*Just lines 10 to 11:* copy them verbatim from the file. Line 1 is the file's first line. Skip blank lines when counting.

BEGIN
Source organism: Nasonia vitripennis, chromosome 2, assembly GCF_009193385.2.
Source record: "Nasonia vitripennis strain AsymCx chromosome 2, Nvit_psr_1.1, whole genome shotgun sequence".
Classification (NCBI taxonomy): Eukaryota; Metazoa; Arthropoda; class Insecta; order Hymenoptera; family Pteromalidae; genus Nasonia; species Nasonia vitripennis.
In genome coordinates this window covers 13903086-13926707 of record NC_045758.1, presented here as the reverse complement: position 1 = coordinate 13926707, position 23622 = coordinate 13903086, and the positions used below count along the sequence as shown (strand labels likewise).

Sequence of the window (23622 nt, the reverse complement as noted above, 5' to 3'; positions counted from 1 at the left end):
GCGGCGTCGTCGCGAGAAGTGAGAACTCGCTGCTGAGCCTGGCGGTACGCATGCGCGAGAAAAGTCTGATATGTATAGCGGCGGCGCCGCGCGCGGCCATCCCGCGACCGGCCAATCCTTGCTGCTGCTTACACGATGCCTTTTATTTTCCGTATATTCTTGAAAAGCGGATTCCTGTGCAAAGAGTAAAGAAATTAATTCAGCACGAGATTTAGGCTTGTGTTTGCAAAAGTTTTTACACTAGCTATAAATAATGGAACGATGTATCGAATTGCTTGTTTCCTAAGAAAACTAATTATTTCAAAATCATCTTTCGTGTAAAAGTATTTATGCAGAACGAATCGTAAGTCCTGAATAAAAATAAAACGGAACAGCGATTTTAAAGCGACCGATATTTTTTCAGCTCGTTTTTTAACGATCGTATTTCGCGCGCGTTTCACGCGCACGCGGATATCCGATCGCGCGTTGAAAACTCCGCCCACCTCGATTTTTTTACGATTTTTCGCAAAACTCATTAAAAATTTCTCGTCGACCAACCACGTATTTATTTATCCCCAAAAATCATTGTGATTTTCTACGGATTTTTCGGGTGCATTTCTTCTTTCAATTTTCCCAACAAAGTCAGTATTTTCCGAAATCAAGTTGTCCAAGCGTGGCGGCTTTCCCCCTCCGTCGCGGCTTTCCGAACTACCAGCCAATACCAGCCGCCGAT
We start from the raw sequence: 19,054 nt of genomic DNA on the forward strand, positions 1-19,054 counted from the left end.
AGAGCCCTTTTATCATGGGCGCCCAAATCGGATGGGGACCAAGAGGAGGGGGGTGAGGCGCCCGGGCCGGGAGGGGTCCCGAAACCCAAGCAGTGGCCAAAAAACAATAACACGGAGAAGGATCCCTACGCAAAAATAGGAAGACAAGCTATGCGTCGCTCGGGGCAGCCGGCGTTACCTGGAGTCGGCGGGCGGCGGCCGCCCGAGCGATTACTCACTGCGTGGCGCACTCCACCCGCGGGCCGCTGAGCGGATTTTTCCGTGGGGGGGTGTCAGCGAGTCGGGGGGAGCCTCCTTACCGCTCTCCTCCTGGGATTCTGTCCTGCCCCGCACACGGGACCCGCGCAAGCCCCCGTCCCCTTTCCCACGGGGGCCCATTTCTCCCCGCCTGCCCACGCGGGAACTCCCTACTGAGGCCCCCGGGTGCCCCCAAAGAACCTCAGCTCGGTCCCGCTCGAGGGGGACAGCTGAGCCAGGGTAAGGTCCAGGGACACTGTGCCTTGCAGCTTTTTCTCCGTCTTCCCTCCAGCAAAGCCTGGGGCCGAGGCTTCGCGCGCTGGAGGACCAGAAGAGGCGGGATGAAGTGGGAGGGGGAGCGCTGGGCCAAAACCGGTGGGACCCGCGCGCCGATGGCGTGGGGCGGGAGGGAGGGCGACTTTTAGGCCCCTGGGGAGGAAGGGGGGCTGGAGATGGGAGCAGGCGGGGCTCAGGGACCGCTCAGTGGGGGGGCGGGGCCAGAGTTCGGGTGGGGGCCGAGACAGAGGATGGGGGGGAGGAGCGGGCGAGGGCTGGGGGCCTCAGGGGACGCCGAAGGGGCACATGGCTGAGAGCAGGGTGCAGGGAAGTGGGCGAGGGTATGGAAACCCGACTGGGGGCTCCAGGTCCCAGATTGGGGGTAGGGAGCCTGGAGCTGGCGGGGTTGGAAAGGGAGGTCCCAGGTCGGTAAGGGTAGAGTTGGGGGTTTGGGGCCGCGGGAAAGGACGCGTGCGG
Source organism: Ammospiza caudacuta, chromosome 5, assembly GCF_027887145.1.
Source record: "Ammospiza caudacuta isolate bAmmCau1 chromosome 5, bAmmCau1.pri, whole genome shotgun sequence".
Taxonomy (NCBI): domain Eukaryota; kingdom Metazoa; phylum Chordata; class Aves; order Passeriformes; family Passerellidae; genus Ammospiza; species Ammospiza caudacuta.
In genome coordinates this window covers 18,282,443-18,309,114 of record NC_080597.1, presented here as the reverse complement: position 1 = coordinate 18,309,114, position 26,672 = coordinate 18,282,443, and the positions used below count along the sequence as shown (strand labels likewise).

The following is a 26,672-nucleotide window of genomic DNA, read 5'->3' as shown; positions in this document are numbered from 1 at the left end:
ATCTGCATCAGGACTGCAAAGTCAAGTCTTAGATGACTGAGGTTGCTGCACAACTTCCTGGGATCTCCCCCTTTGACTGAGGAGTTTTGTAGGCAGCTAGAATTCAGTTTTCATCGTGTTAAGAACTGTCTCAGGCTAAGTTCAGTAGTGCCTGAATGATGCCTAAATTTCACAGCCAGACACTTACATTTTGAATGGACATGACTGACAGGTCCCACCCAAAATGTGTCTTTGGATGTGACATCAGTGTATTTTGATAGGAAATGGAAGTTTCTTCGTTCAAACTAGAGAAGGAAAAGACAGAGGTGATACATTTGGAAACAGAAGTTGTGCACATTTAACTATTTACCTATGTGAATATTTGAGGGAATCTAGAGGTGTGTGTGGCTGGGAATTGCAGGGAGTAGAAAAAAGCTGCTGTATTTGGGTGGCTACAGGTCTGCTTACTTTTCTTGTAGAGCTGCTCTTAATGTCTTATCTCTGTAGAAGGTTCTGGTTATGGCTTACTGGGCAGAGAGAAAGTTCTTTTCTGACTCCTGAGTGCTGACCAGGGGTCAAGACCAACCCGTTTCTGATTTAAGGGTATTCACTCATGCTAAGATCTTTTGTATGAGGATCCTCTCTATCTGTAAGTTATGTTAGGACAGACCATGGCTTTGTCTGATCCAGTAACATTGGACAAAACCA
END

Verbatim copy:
Source record: "Ammospiza caudacuta isolate bAmmCau1 chromosome 5, bAmmCau1.pri, whole genome shotgun sequence".
Taxonomy (NCBI): domain Eukaryota; kingdom Metazoa; phylum Chordata; class Aves; order Passeriformes; family Passerellidae; genus Ammospiza; species Ammospiza caudacuta.